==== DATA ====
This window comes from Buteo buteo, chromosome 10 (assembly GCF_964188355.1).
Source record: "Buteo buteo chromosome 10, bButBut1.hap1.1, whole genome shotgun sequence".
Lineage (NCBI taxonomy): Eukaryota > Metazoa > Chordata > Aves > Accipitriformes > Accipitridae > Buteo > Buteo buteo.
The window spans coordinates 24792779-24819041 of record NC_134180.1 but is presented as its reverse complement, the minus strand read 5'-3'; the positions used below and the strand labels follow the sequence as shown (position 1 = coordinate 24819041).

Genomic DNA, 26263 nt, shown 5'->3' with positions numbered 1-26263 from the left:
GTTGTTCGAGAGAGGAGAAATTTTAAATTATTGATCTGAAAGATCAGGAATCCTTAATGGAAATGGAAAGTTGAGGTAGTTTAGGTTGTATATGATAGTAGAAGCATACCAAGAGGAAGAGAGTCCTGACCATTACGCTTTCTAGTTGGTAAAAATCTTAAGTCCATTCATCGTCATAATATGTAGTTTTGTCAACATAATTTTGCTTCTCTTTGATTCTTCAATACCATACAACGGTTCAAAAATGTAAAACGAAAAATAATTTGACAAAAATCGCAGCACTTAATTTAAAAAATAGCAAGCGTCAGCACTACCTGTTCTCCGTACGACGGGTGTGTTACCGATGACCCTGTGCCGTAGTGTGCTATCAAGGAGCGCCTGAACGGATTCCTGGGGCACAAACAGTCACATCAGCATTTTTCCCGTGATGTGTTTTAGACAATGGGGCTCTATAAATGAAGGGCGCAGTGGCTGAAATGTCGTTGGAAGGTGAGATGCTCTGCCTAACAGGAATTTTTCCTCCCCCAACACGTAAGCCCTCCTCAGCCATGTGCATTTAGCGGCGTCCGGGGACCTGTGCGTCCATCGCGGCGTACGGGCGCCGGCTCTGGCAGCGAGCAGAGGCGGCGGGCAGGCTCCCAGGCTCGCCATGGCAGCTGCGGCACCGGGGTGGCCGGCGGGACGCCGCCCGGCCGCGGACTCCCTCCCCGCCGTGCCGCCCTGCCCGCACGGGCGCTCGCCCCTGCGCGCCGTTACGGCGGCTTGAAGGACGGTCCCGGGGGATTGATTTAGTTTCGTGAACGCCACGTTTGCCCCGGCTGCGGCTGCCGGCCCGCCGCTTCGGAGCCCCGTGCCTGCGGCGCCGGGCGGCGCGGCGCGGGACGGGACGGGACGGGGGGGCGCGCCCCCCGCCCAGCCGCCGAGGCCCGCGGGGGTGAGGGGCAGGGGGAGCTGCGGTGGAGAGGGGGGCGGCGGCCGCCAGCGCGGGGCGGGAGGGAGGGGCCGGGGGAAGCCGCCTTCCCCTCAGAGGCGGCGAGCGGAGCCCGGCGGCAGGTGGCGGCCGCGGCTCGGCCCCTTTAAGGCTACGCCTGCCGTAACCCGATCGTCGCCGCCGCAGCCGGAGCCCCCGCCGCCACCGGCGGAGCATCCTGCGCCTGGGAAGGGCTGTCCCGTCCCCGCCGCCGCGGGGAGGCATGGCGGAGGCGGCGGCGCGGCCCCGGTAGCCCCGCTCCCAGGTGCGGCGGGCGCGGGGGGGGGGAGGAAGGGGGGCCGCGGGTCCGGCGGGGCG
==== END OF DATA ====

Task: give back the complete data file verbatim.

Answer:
This window comes from Buteo buteo, chromosome 10 (assembly GCF_964188355.1).
Source record: "Buteo buteo chromosome 10, bButBut1.hap1.1, whole genome shotgun sequence".
Lineage (NCBI taxonomy): Eukaryota > Metazoa > Chordata > Aves > Accipitriformes > Accipitridae > Buteo > Buteo buteo.
The window spans coordinates 24792779-24819041 of record NC_134180.1 but is presented as its reverse complement, the minus strand read 5'-3'; the positions used below and the strand labels follow the sequence as shown (position 1 = coordinate 24819041).

Genomic DNA, 26263 nt, shown 5'->3' with positions numbered 1-26263 from the left:
GTTGTTCGAGAGAGGAGAAATTTTAAATTATTGATCTGAAAGATCAGGAATCCTTAATGGAAATGGAAAGTTGAGGTAGTTTAGGTTGTATATGATAGTAGAAGCATACCAAGAGGAAGAGAGTCCTGACCATTACGCTTTCTAGTTGGTAAAAATCTTAAGTCCATTCATCGTCATAATATGTAGTTTTGTCAACATAATTTTGCTTCTCTTTGATTCTTCAATACCATACAACGGTTCAAAAATGTAAAACGAAAAATAATTTGACAAAAATCGCAGCACTTAATTTAAAAAATAGCAAGCGTCAGCACTACCTGTTCTCCGTACGACGGGTGTGTTACCGATGACCCTGTGCCGTAGTGTGCTATCAAGGAGCGCCTGAACGGATTCCTGGGGCACAAACAGTCACATCAGCATTTTTCCCGTGATGTGTTTTAGACAATGGGGCTCTATAAATGAAGGGCGCAGTGGCTGAAATGTCGTTGGAAGGTGAGATGCTCTGCCTAACAGGAATTTTTCCTCCCCCAACACGTAAGCCCTCCTCAGCCATGTGCATTTAGCGGCGTCCGGGGACCTGTGCGTCCATCGCGGCGTACGGGCGCCGGCTCTGGCAGCGAGCAGAGGCGGCGGGCAGGCTCCCAGGCTCGCCATGGCAGCTGCGGCACCGGGGTGGCCGGCGGGACGCCGCCCGGCCGCGGACTCCCTCCCCGCCGTGCCGCCCTGCCCGCACGGGCGCTCGCCCCTGCGCGCCGTTACGGCGGCTTGAAGGACGGTCCCGGGGGATTGATTTAGTTTCGTGAACGCCACGTTTGCCCCGGCTGCGGCTGCCGGCCCGCCGCTTCGGAGCCCCGTGCCTGCGGCGCCGGGCGGCGCGGCGCGGGACGGGACGGGACGGGGGGGCGCGCCCCCCGCCCAGCCGCCGAGGCCCGCGGGGGTGAGGGGCAGGGGGAGCTGCGGTGGAGAGGGGGGCGGCGGCCGCCAGCGCGGGGCGGGAGGGAGGGGCCGGGGGAAGCCGCCTTCCCCTCAGAGGCGGCGAGCGGAGCCCGGCGGCAGGTGGCGGCCGCGGCTCGGCCCCTTTAAGGCTACGCCTGCCGTAACCCGATCGTCGCCGCCGCAGCCGGAGCCCCCGCCGCCACCGGCGGAGCATCCTGCGCCTGGGAAGGGCTGTCCCGTCCCCGCCGCCGCGGGGAGGCATGGCGGAGGCGGCGGCGCGGCCCCGGTAGCCCCGCTCCCAGGTGCGGCGGGCGCGGGGGGGGGGAGGAAGGGGGGCCGCGGGTCCGGCGGGGCG